General Properties of Lipids
Lipids are a large and dissimilar group of naturally occurring organic compounds with the general property of being at least partially insoluble in water. In general, lipids are composed mainly of carbon and hydrogen, with relatively few other atoms such as oxygen, nitrogen, and sulfur. Understanding the properties of lipids is essential for their proper preservation, use and study. However, there are significant differences in the chemical and physical properties of different types of lipids. Here, Alfa Chemistry summarized the general properties of lipids and elaborated the properties in terms of both physical properties and chemical properties[1-3].
- Lipids are generally insoluble in water and are highly hydrophobic even if they contain certain hydrophilic parts. Their solubility in organic solvents ranges from complete solubility in hydrocarbon solvents such as sterol esters and waxes to complete non-solubility in these solvents such as glycolipids, but they are generally soluble in non-polar solvent such as ether, chloroform, benzene, etc.
- Lipids are colorless, odorless and tasteless and they are lighter than water.
- Lipids can be liquid or solid forms at room temperature.
- Lipid molecules have no ionic charge.
- The consistency of lipids depends upon the presence of saturated and/or unsaturated fatty acids.
- Solid triglycerols (Fats) have high proportions of saturated fatty acids while liquid triglycerols (Oils) have high proportions of unsaturated fatty acids.
- The melting points of saturated fatty acids rise as their number of carbon atoms increase. The presence of double bonds reduces the melting point of monounsaturated fatty acids, and their melting point of trans isomers is higher than that of cis isomers.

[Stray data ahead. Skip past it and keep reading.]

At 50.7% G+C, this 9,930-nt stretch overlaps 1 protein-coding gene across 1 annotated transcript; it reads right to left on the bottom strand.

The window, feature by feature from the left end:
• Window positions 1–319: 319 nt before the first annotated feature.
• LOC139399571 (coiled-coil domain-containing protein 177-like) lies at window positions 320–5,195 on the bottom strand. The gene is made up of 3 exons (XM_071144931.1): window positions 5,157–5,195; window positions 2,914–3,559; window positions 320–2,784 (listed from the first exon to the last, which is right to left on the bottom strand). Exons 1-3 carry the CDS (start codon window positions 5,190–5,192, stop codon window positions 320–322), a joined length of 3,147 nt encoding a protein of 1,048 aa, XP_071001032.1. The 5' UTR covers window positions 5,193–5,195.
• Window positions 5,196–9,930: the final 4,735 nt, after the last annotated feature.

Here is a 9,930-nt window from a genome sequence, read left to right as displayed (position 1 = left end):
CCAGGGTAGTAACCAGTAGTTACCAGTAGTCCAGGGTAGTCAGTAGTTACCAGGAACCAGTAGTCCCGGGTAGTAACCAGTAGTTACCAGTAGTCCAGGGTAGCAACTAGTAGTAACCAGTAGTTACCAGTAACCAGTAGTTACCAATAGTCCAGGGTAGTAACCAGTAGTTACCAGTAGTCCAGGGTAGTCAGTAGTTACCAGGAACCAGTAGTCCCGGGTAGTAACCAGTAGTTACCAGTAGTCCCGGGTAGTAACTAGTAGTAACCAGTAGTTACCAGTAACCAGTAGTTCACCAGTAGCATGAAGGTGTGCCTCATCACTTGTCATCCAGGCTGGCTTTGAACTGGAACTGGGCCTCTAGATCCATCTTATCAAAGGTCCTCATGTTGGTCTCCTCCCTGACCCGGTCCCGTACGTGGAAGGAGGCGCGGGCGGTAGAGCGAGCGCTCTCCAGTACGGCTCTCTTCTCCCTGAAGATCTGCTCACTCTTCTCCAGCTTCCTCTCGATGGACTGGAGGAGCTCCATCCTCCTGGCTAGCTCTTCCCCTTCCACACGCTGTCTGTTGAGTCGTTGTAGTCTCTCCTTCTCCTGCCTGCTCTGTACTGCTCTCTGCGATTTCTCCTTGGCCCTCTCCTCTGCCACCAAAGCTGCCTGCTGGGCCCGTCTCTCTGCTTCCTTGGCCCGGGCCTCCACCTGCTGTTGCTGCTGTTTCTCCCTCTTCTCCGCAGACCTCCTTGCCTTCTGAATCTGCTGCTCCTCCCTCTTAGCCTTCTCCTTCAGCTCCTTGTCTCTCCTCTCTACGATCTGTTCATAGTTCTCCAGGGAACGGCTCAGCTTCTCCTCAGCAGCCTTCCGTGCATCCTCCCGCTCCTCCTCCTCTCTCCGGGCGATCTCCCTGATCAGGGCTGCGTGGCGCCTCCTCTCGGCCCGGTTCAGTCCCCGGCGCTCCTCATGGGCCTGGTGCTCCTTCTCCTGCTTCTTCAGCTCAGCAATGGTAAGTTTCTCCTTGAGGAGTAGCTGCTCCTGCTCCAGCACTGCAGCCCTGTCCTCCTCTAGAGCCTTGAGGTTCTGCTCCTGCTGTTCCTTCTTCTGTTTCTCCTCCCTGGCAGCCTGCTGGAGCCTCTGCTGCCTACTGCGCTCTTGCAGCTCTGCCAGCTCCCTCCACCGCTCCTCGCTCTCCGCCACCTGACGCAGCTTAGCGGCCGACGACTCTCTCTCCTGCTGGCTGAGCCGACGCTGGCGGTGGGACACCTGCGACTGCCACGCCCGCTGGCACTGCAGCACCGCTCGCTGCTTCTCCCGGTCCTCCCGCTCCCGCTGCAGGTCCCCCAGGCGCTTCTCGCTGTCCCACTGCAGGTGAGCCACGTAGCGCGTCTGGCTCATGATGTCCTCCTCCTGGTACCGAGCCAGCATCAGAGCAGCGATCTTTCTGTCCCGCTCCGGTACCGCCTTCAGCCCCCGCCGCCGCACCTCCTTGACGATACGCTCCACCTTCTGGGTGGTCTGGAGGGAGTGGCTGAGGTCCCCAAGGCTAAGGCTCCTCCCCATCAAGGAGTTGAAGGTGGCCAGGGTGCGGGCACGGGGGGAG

- When fat or oil is rubbed with water, large molecules of lipids break down into smaller molecules to form an emulsion.
Fig. 1. Relation between the melting point and the number of carbon atoms in saturated fatty acids.
- Hydrolysis: The lipids will hydrolyze in presence of acids or alkalis. Acid hydrolysis results in the formation of glycerol and long chain of fatty acid whereas alkaline hydrolysis of fats results in the formation of sodium or potassium salts of fatty acids (called as soaps) and the process is called as saponification.
- Hydrogenation: The presence of double bonds in fatty acids can occur many reactions, of which hydrogenation is the most prominent. Under the conditions of catalyst or enzyme, the double bond of unsaturated fatty acid can react with hydrogen to produce saturated fatty acids.
- Halogenation: Besides reactions with hydrogen, unsaturated fatty acids can react with halogens by addition at the double bond(s), which will discolor the halogen solution.
- Rancidity: When lipids are exposed to atmosphere (heat, light, air, moisture) for a period of time, a disagreeable odor will be developed. Such types of lipids are called rancid lipids and the phenomenon is termed as rancidity. Hydrolysis and oxidation reactions are responsible for causing rancidity, in which the occurrence of hydrolysis rancidity due to liberation of volatile acids during the hydrolysis of fats, and oxidative rancidity is caused by the oxidation of unsaturated fatty acids to aldehydes and ketones.
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- Marangoni, A. G., & Narine, S. S. (Eds.). Physical properties of lipids[M]. CRC Press, 2002.
- Aryal Sagar (2021). Lipids- definition, properties, structure, types, examples, functions. Retrieved from https://microbenotes.com/lipids-properties-structure-classification-and-functions/#properties-of-lipids